In 1990 RE/Search also reprinted Ballard’s The Atrocity Exhibition, which was first published in 1970 and promptly shredded for its supposedly offensive content. Perhaps most significantly for Barney was the fact that RE/Search commissioned gruesomely sexualised illustrations by artist Phoebe Gloeckner and decidedly dystopian photos by Ana Barrado. The illustrations clearly parallel Barney’s fascination with biological aesthetics. The Cremaster muscle is not illustrated but the Urogenital groove, Cloacal-urethal fold and the Nasolacrimal groove are, as is a severed penis, one of which features in Fundament. There is also a malformed or unformed phallus a lá Gary Gilmore’s in Cremaster 2. The RE/Search edition also features a preface by William S. Burroughs who is quoted in Fundament.

But one must remember that, like RE/Search, many of Barney’s original inspirations came from the rock world. During the same period that Barney was ingesting RE/Search he was also consuming the bizarre hardcore punk visuals of The Butthole Surfers: ‘Some of the first shows I saw when I moved to New York were the Butthole Surfers’, Barney told the New York Magazine in 2006. ‘They were using found medical films, projecting them behind the band — things that were really difficult to watch, like a vasectomy. The way they mixed media I found really compelling.’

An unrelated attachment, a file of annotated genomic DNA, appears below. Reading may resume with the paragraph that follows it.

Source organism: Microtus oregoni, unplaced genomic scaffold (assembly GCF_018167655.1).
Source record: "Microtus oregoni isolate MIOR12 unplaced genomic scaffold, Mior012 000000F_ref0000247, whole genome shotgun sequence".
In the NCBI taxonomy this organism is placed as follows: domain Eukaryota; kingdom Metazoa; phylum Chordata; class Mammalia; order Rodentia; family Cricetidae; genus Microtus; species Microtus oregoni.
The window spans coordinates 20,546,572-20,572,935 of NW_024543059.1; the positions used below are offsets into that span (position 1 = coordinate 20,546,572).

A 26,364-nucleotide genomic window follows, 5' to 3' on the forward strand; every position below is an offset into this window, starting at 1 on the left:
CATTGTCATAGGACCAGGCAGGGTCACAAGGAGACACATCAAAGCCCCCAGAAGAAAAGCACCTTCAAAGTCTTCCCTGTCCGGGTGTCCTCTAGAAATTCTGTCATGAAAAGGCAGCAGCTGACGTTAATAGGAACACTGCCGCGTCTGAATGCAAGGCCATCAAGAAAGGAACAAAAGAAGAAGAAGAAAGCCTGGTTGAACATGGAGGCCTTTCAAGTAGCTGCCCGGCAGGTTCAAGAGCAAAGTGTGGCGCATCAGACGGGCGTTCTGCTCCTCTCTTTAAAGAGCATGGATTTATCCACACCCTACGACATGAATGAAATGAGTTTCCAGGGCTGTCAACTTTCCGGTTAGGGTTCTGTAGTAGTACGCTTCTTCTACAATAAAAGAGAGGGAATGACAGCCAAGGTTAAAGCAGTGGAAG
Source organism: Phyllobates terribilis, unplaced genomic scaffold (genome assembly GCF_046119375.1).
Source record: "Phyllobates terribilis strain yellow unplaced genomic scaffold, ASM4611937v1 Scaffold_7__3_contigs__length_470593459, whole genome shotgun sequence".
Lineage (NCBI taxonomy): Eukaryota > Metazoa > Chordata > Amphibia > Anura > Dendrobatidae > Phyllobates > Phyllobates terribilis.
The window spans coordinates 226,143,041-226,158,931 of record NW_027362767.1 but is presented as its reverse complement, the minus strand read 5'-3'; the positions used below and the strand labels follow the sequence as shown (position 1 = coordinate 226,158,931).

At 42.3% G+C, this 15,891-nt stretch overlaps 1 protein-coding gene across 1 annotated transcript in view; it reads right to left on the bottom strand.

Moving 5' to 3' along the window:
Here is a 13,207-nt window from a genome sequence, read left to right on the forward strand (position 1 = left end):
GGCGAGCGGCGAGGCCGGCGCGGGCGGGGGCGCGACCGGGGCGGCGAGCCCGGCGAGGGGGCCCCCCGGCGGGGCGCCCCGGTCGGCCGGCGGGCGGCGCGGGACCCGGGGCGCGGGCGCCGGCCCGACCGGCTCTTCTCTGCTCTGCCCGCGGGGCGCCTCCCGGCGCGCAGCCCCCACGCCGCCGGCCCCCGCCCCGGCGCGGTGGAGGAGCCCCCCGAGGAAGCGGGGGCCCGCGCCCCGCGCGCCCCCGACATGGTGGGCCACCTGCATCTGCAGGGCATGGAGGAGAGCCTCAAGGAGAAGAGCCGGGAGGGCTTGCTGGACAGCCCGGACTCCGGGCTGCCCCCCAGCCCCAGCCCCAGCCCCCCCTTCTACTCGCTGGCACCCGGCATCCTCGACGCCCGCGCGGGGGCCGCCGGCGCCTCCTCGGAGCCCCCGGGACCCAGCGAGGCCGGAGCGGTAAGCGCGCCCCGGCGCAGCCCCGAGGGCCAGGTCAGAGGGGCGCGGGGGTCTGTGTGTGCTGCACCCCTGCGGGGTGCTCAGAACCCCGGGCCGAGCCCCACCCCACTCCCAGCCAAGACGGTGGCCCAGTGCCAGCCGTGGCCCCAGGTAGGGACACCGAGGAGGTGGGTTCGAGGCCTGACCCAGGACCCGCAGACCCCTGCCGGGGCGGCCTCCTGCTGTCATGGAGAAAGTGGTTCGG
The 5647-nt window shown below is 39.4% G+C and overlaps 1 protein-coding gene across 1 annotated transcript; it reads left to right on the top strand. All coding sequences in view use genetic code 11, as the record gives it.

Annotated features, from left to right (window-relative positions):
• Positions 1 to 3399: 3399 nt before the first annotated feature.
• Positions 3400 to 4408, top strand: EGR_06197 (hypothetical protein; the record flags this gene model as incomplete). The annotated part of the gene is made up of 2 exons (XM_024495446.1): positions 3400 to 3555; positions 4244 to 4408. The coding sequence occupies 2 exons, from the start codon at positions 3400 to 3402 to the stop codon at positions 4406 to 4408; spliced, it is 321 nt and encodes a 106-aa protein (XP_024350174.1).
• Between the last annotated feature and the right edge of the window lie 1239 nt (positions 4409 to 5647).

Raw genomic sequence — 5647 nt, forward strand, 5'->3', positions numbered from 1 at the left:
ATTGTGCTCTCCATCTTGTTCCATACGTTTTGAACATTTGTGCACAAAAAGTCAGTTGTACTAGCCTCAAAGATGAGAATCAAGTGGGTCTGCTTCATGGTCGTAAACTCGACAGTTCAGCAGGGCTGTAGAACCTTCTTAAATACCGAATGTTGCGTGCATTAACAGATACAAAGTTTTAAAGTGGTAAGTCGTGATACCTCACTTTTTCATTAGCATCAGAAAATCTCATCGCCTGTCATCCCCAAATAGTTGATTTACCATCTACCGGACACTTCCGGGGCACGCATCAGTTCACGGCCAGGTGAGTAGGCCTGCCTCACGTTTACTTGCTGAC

In August, 2008 Barney held a house party and pig roast which he dubbed Black Metal Pig, featuring live performances by such bands as Copremeis, Inquisition, Dagon, Krallice, and S.M.E.S. Barney, wielding sharpened knives, kept his guests satiated by roasting and carving up several suckling pigs, something of a rehearsal for at least one scene in River of Fundament. The Black Metal pigs were consumed, the one in his film left to rot and crawl with maggots, its skeletal remains on display at MONA. Very Death Metal.

Matthew Barney, River of Fundament storyboards, 2007-14. Detail, mixed media in eight oak and glass vitrines. Courtesy of the artist and Gladstone Gallery, New York and Brussels. Photograph Rémi Chauvin/MONA. Image courtesy Gladstone Gallery and Museum of Old and New Art (MONA), Hobart. 

Matthew Barney, River of Fundament storyboards, 2007-14. Detail, mixed media in eight oak and glass vitrines. Courtesy of the artist and Gladstone Gallery, New York and Brussels. Photograph Rémi Chauvin/MONA. Image courtesy Gladstone Gallery and Museum of Old and New Art (MONA), Hobart.